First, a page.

Without a compelling purpose for our families we will allow secondary matters to supplant that which is primary. One reason is we can’t differentiate between what is primary and secondary. It’s true, “The enemy of the best is the good”. However, if we fail to know what is best we will settle for less, just hoping for a good result. Seneca wrote, “If one does not know to which port he is sailing, no wind is favorable”.
For me, the most important purpose in regard to my children is to see them come to know Christ and be saved. When I became a Christian at nine years of age it was the most significant decision of my life. It not only determined my eternal destiny, but also the quality of my life on earth and my ability to influence others for God.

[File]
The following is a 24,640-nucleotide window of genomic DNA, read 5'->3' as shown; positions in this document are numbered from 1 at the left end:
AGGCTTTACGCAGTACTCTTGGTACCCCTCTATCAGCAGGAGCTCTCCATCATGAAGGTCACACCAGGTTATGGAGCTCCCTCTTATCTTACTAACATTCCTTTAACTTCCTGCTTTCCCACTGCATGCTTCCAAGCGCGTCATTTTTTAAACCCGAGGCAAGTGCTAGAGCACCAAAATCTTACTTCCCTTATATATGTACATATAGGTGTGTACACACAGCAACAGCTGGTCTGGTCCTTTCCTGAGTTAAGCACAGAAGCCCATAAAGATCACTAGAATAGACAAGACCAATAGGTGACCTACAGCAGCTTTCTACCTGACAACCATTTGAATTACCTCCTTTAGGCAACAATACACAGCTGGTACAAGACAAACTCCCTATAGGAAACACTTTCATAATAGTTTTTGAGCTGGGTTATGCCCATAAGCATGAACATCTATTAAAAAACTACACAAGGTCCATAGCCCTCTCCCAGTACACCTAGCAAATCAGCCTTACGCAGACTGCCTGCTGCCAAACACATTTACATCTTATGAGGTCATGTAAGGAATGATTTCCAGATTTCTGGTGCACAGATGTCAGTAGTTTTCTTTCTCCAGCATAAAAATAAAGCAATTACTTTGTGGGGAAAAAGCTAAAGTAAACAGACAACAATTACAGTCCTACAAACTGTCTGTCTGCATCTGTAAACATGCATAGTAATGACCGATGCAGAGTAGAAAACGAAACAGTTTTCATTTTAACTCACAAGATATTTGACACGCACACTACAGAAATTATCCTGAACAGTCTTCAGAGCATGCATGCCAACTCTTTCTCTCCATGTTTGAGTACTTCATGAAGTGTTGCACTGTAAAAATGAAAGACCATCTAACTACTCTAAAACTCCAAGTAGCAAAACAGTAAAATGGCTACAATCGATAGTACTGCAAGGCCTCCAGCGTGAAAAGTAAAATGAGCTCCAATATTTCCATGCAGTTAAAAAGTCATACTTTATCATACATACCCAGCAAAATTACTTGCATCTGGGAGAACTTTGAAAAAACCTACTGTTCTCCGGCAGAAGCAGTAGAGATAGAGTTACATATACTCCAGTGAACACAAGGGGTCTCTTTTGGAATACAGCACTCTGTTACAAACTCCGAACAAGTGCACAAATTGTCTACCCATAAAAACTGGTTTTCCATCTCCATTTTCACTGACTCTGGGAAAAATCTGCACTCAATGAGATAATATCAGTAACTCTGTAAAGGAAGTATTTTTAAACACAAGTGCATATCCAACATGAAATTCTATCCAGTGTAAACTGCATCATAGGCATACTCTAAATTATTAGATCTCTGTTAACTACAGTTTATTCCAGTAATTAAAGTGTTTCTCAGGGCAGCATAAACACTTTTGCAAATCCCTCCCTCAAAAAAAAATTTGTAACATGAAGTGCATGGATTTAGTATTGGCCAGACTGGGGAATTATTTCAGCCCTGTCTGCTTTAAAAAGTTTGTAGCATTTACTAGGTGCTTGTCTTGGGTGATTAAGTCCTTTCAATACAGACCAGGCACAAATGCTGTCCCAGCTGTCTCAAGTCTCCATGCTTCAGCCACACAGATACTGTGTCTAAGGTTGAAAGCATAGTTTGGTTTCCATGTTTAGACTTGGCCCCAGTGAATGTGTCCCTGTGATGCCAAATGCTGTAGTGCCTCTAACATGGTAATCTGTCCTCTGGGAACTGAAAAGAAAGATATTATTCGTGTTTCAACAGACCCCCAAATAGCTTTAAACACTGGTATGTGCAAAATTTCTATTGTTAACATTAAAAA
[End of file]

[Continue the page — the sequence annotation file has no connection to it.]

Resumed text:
Noah is best known for building an ark; the Bible says that “By faith Noah, being warned of God of things not seen as yet, moved with fear, prepared an ark to the saving of his house…” (Hebrews 11:7) Though Noah preached for people to repent from their wickedness (II Peter 2:5) only eight people were saved in the entire world. These included himself, his wife, his three sons and their wives.
God commanded him to build the ark and made it clear that it was for his entire family (Genesis 6:18; 7:1; 8:16). His obedience to God (Genesis 6:22; 7:5) had an impact on his family, he saved their lives by doing what God told him to do.
Our children have a way of forcing us to face eternal matters like nothing else. Enoch is known for walking with God, but he didn’t begin to do so until after his son was born (Genesis 5:21-24). It seems that the crisis that burdened him to fully yield to the Lord was the birth of his son.